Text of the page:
Ethical considerations when publishing fieldwork photos in online sources

Posted confidentially on the author’s behalf.

How can anthropologists successfully publish images without compromising individuals’ rights to privacy? I’ve wrestled with this question for over thirty years while conducting fieldwork and running ethnographic field schools. During these decades, I’ve seen that taking a camera out can create discomfort for some, ambivalence in others, and garner firm refusals from still others. Thus, my approach to taking and publishing photos has been two-pronged, and coincides with general ethical standards in the discipline. If individuals agree to have their images shown with their names visible, I get their written consent or verbal acknowledgement that I can publish, and explain where they will be published. If they don’t give permission, I don’t publish their photos. However, the ethics of publishing photos has become more complicated in this era when so much digital content has become accessible to a global audience via the Internet. Often neither the photographer nor the subject have knowledge of, nor control over, who is viewing and possibly downloading these photos. 

The potential consequences of publishing photos of recognizable individuals became acute for me when an open access anthropological journal published an article containing a photo of an extended family I have known for decades. This image included approximately a dozen family members, with some posing while others seemed oblivious to the camera as they went about daily activities.[i] It was surprising to see this included in an article that neither discussed their community nor anyone in the family. I emailed a link to the article to Robert (a pseudonym), the family member I know best, with a note explaining that it had recently been published. He responded with a number of questions I could not answer, including “What is this?” and “Why us?” He iterated that they were not involved in the research and did not know the author, nor who took the photo. 

Robert and his siblings were perplexed about why this photo – which appeared to be decades old – had been selected to illustrate an article discussing current conditions in a different village. Robert asked how the journal had gotten the photo of his family, and why they published it. He asked more than once, “Who gave them permission to publish this?” He described publication of this image as a violation of his family’s human rights and spoke of feeling they had been exploited. He replied to my offer to contact the editors with a request to take the photo down by saying, “Please. My mother is in it.” These last words underscored the poignancy of the situation, as family members were grieving the relatively recent loss of their beloved mother, who was featured prominently in the photo.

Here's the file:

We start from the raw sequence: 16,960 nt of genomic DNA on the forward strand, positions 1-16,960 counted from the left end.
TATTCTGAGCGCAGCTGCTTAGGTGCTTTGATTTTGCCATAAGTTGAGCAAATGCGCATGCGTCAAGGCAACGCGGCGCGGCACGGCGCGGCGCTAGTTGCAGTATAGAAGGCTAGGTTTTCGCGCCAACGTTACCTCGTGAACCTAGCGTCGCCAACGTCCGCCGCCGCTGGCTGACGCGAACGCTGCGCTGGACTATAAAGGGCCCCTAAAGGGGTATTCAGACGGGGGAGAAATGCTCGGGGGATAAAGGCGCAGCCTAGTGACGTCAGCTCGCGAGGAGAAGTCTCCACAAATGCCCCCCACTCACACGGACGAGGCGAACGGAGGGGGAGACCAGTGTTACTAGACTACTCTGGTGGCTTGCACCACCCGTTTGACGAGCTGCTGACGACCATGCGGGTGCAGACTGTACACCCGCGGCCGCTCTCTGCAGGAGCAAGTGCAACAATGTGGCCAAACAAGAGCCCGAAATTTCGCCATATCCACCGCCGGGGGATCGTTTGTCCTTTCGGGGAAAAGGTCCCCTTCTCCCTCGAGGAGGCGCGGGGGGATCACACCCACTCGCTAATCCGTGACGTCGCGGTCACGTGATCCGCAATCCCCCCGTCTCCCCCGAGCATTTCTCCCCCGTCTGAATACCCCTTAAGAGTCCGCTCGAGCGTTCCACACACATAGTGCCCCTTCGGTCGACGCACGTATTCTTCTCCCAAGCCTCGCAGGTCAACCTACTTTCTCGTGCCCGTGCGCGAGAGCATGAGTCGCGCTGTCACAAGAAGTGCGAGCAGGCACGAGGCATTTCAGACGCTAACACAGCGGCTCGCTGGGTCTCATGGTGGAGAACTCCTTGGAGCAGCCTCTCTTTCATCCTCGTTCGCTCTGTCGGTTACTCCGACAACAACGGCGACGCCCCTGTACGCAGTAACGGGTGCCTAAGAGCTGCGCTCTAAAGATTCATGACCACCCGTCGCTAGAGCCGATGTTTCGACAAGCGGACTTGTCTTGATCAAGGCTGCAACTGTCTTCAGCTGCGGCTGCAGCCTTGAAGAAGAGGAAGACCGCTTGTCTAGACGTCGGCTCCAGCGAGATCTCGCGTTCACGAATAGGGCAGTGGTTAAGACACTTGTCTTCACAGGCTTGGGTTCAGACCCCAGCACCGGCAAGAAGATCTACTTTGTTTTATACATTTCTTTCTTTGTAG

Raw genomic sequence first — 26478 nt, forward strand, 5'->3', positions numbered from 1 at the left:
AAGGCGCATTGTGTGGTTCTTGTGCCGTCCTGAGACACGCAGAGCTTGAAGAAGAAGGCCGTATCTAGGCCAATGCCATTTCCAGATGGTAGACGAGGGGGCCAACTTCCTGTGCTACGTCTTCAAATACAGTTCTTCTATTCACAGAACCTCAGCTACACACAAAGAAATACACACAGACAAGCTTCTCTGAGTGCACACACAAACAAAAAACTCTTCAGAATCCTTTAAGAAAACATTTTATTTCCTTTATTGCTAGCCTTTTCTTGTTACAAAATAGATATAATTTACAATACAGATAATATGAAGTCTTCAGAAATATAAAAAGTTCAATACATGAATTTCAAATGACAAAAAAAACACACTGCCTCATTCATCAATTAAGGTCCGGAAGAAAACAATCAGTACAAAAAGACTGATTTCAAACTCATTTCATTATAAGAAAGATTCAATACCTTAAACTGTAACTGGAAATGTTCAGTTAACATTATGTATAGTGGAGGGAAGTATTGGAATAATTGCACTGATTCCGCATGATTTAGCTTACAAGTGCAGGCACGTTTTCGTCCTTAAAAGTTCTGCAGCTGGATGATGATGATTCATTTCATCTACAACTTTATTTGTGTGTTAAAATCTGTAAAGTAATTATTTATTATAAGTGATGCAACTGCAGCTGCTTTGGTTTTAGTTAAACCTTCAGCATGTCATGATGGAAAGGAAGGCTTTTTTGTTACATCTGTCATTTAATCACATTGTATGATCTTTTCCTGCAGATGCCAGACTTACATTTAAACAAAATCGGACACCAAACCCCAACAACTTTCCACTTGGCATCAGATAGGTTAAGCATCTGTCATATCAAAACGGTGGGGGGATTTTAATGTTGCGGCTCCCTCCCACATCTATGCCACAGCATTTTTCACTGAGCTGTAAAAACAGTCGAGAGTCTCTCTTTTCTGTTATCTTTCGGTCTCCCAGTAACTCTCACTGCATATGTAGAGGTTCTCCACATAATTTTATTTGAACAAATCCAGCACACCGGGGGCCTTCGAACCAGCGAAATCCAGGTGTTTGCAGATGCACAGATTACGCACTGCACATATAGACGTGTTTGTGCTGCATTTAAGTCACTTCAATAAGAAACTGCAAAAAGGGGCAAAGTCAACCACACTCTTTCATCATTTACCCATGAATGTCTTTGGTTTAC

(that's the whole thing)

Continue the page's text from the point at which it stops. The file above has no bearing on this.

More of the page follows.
Fortunately, the process of removing the photo went quickly. I contacted the author, who forwarded my message to the editor with a request to remove the photo. The editor explained that it had been chosen to add visual interest to the article, which had been submitted without images. The photo was intentionally selected from a site boasting a Creative Commons License, which assures copyright protection. The editors asked me to convey their apologies to the family. Robert accepted the apology and thanked all involved for removing the photo so quickly. He said he “Thanked God” that the photo was not in a book or printed journal, which would have been “more permanent.” Nonetheless, family members remain dissatisfied with answers about how and why their privacy was invaded. Although the photo is no longer visible in the article, Robert’s query, “What gives anthropologists the right to do this?” resonates.

Additional questions that arose from this situation include, How can anthropologists apply the same level of respect for confidentiality regarding the use of images that we do when publishing text?  What are our professional responsibilities to those whose images we publish? These issues are debated in multiple blogs and articles that examine our general responsibilities when publishing photos from the field, and more recent discussions of images published online. Eshe Lewis’ (2020) piece exploring “The Power of Images,” reifies this concern, as she recognizes that the process of selecting photos for the journal Sapiens “often raises sticky anthropological questions about ethics, representation, and storytelling.” Her discussion of the importance of adhering to ethical practices, including securing “confirmation that they received consent from the people pictured” (https://www.sapiens.org/culture/anthropology-image-representation/), harkens back to the 2012 Principles of Professional Responsibility (PPR) that guides our research. But are these guidelines comprehensive enough in an age when photographs can be posted on the internet without their subjects’ consent?

As we know, authors are required to get photographers’ permission to publish images and must credit them, with words